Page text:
jenn

iVillage Member
Registered: 03-09-2009
Wed, 07-29-2009 - 11:52am

<<>>

Another factor is that medication dosage is determined based on weight, and kids GROW. What worked when your kid was, say, 80 lbs is not going to work as effectively when they are 100 lbs. Dosages need to change as the child grows.

iVillage Member
Registered: 06-10-2007
Wed, 07-29-2009 - 2:19pm
ADHD meds are not dosed by weight, but by symptoms, with the exception of Straterra. Growth is not a factor.

A child may HAVE ADHD, but it is not what they ARE. Never tell a child they ARE ADHD.

iVillage Member
Registered: 02-14-2007
Wed, 07-29-2009 - 9:22pm

I haven't read the other posts to you - but meds are not based on weight except Strattera - it is based on severity.

Denise

iVillage Member
Registered: 03-09-2009
Thu, 07-30-2009 - 8:46am

My post was in response to the suggestion that a child can become "immune" to their individual, doctor prescribed, medication dosage. I was not addressing how said doctor dreams up the initial dosage.

An individual child's prescription is usually based on that child's symptoms (because individual children have different levels of severity, and different needs such as needing focus versus needing impulse control, when it comes to ADHD), but weight does come into play. As the child grows, that same dosage will not have the same effect.

What helped my DS at 6 yo, did not help him when he was 9 yo and 20 lbs heavier. The dosage of the same med was increased, and low and behold, the meds started working again. He did not become "immune" to the meds, he just outgrew the dosage.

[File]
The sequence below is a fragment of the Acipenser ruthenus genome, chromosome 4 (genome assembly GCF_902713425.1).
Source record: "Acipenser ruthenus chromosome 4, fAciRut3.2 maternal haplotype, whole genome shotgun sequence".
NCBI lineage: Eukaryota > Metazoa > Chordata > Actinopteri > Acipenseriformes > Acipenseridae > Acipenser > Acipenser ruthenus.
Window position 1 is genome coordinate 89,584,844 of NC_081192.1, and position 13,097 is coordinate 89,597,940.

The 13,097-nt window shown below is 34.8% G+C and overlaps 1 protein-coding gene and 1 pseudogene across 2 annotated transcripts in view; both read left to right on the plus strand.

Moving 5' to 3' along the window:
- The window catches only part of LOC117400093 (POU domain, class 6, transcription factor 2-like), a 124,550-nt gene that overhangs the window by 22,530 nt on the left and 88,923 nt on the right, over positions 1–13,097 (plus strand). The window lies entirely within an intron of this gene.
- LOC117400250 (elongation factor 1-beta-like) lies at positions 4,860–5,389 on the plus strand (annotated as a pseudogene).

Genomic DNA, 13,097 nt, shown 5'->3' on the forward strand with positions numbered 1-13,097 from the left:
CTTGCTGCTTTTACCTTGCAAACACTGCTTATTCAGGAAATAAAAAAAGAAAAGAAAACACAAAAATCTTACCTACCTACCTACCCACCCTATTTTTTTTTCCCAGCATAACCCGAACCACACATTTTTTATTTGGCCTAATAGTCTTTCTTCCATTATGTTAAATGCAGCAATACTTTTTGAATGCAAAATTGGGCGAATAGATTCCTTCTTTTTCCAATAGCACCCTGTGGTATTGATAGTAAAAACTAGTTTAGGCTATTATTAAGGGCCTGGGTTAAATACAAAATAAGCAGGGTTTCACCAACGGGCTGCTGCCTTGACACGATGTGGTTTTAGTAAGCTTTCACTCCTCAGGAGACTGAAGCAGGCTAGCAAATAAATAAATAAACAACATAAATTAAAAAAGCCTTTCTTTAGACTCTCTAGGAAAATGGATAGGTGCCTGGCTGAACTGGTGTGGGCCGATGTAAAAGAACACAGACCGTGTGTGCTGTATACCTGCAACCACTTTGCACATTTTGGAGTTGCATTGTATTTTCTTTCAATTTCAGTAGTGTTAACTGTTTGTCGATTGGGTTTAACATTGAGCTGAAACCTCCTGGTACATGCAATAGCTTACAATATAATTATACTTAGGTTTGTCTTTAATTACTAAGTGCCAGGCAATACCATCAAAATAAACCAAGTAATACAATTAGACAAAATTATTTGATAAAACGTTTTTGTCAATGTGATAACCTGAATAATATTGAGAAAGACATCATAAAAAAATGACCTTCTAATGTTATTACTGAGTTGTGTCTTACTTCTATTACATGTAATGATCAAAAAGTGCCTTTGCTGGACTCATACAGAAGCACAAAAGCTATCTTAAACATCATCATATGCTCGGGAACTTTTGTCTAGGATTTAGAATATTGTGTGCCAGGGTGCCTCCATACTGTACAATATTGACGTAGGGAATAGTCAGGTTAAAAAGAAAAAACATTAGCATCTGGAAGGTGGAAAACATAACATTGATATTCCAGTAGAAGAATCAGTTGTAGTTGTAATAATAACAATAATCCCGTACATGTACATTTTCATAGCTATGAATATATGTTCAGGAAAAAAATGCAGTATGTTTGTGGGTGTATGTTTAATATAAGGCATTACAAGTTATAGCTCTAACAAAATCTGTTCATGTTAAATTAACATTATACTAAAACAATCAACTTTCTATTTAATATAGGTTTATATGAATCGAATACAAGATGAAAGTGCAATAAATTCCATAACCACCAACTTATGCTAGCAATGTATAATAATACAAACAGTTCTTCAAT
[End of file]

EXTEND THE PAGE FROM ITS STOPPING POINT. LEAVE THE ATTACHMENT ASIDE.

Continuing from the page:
Now, if the study included adults who's weight remained static for the duration of the study, then I might be more convinced that one could become "immune" to ADHD meds.

iVillage Member
Registered: 03-25-2008
Thu, 07-30-2009 - 10:01am

Our son's psychiatrist did say that the Ritalin family of meds tends to stop working in the teenage years for many kids, so perhaps that's what he was referring to when talking about immunity? It didn't sound like they knew why this happens frequently with that age group.

Michelle

iVillage Member
Registered: 03-09-2009
Thu, 07-30-2009 - 10:32am
Teens have dramatic growth spurts. My SS grew about 6 inches over a spring/summer when he was 16 (and "ate the house" during that time LOL). I could well imagine that the dosage of meds he'd been (hypothetically) taking during the winter would not have been as effective in the following fall. Just saying...
iVillage Member
Registered: 02-14-2007
Thu, 07-30-2009 - 6:30pm

Oh yes - my son had the good luck of every med we gave him worked - and yes he did get immuned and they stopped working - it would be like "overnight".

Denise